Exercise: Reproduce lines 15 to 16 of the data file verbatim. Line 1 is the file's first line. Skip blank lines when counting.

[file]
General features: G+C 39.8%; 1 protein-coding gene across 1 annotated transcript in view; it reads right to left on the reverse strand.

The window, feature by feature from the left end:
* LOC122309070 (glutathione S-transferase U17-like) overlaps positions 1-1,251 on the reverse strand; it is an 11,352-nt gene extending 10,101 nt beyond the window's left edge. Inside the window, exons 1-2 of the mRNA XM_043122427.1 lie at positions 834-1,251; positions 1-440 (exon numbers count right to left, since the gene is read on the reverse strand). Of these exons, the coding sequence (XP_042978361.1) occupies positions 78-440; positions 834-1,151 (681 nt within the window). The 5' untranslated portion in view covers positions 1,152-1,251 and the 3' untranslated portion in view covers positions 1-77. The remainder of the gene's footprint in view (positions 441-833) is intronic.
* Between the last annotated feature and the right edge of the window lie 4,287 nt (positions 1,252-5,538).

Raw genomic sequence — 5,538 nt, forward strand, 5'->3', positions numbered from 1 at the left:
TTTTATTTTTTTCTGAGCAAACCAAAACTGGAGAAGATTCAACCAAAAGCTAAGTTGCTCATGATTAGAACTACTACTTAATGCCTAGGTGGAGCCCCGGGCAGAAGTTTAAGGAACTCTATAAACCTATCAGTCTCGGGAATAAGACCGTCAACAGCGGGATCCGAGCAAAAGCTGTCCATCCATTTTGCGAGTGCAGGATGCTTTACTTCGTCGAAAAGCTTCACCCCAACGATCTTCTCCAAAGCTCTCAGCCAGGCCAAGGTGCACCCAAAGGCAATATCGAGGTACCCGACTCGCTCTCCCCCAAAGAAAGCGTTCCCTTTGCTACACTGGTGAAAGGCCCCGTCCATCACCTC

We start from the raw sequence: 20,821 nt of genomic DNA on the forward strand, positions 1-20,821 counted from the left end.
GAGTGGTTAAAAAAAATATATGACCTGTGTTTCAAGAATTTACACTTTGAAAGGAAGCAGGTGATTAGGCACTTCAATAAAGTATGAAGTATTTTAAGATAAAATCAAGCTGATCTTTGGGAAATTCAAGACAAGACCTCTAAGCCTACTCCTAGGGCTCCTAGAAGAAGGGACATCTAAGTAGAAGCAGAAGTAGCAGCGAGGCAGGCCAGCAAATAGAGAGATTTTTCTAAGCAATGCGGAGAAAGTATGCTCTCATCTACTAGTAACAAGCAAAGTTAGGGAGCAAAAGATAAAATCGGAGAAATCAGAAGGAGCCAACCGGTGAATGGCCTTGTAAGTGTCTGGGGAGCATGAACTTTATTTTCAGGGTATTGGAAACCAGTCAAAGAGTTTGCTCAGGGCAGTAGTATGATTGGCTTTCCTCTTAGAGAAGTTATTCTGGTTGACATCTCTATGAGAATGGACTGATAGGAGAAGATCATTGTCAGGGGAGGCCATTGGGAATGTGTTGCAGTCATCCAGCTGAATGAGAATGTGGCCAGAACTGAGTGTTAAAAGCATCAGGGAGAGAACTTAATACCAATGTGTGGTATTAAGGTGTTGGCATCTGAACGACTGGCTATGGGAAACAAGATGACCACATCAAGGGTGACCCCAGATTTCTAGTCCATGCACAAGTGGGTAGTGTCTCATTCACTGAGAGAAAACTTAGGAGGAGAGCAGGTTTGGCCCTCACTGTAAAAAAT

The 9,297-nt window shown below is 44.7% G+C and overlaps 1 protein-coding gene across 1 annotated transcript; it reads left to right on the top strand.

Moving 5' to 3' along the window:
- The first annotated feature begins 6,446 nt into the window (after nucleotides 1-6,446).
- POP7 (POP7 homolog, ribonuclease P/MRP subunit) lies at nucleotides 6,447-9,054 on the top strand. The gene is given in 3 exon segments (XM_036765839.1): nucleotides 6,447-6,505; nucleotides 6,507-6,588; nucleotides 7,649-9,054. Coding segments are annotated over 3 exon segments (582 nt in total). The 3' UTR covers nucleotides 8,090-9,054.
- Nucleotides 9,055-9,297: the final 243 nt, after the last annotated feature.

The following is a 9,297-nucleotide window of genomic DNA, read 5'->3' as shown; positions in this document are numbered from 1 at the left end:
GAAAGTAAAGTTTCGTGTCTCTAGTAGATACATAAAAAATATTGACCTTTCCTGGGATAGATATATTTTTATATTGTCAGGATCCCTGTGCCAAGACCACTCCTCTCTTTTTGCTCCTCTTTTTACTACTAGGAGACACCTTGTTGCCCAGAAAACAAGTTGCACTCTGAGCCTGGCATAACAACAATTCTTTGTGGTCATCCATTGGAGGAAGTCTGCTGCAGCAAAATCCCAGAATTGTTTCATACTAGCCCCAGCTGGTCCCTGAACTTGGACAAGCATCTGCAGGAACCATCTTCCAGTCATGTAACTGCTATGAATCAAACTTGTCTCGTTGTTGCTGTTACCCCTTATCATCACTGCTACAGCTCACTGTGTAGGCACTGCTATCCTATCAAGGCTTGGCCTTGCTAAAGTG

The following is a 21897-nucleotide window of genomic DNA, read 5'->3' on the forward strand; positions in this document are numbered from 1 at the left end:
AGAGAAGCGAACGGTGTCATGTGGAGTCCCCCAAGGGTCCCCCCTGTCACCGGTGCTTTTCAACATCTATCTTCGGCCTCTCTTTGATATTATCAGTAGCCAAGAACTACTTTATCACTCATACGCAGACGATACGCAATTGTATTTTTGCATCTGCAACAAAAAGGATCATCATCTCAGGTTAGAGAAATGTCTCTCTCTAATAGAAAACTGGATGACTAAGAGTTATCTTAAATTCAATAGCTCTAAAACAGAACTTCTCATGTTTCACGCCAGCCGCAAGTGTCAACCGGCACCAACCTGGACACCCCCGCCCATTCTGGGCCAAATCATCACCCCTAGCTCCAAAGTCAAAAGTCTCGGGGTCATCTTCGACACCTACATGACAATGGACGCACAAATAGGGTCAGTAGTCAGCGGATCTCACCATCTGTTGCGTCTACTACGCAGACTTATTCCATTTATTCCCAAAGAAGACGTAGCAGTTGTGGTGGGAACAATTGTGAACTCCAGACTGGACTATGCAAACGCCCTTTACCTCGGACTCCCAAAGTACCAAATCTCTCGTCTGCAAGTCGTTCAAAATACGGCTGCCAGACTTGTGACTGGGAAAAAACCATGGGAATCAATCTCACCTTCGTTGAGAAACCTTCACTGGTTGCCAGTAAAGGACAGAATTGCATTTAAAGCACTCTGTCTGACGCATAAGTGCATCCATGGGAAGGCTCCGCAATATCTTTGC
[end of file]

GAAAGTAAAGTTTCGTGTCTCTAGTAGATACATAAAAAATATTGACCTTTCCTGGGATAGATATATTTTTATATTGTCAGGATCCCTGTGCCAAGACCACTCCTCTCTTTTTGCTCCTCTTTTTACTACTAGGAGACACCTTGTTGCCCAGAAAACAAGTTGCACTCTGAGCCTGGCATAACAACAATTCTTTGTGGTCATCCATTGGAGGAAGTCTGCTGCAGCAAAATCCCAGAATTGTTTCATACTAGCCCCAGCTGGTCCCTGAACTTGGACAAGCATCTGCAGGAACCATCTTCCAGTCATGTAACTGCTATGAATCAAACTTGTCTCGTTGTTGCTGTTACCCCTTATCATCACTGCTACAGCTCACTGTGTAGGCACTGCTATCCTATCAAGGCTTGGCCTTGCTAAAGTG

The following is a 21897-nucleotide window of genomic DNA, read 5'->3' on the forward strand; positions in this document are numbered from 1 at the left end: